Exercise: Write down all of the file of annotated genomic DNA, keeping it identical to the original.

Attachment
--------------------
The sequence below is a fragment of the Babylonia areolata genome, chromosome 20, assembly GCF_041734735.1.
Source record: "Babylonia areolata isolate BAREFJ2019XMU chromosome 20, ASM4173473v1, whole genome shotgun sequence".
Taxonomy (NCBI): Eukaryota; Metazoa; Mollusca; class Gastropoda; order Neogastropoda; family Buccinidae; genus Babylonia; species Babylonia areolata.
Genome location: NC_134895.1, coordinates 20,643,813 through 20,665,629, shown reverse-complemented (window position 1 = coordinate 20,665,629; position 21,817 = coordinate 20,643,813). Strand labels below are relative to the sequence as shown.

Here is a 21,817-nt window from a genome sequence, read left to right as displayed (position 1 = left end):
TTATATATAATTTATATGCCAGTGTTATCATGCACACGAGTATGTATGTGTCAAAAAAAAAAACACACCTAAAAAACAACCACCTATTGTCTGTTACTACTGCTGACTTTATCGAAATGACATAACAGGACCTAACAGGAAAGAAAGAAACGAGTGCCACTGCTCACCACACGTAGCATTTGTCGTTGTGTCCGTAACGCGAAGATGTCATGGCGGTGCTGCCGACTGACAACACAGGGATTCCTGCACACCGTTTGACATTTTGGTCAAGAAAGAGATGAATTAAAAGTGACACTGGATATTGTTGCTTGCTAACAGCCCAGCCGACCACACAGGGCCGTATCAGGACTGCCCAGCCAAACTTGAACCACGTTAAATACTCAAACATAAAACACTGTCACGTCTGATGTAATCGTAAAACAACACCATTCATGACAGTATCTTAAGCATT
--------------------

The sequence below is a fragment of the Babylonia areolata genome, chromosome 20, assembly GCF_041734735.1.
Source record: "Babylonia areolata isolate BAREFJ2019XMU chromosome 20, ASM4173473v1, whole genome shotgun sequence".
Taxonomy (NCBI): Eukaryota; Metazoa; Mollusca; class Gastropoda; order Neogastropoda; family Buccinidae; genus Babylonia; species Babylonia areolata.
Genome location: NC_134895.1, coordinates 20,643,813 through 20,665,629, shown reverse-complemented (window position 1 = coordinate 20,665,629; position 21,817 = coordinate 20,643,813). Strand labels below are relative to the sequence as shown.

Here is a 21,817-nt window from a genome sequence, read left to right as displayed (position 1 = left end):
TTATATATAATTTATATGCCAGTGTTATCATGCACACGAGTATGTATGTGTCAAAAAAAAAAACACACCTAAAAAACAACCACCTATTGTCTGTTACTACTGCTGACTTTATCGAAATGACATAACAGGACCTAACAGGAAAGAAAGAAACGAGTGCCACTGCTCACCACACGTAGCATTTGTCGTTGTGTCCGTAACGCGAAGATGTCATGGCGGTGCTGCCGACTGACAACACAGGGATTCCTGCACACCGTTTGACATTTTGGTCAAGAAAGAGATGAATTAAAAGTGACACTGGATATTGTTGCTTGCTAACAGCCCAGCCGACCACACAGGGCCGTATCAGGACTGCCCAGCCAAACTTGAACCACGTTAAATACTCAAACATAAAACACTGTCACGTCTGATGTAATCGTAAAACAACACCATTCATGACAGTATCTTAAGCATT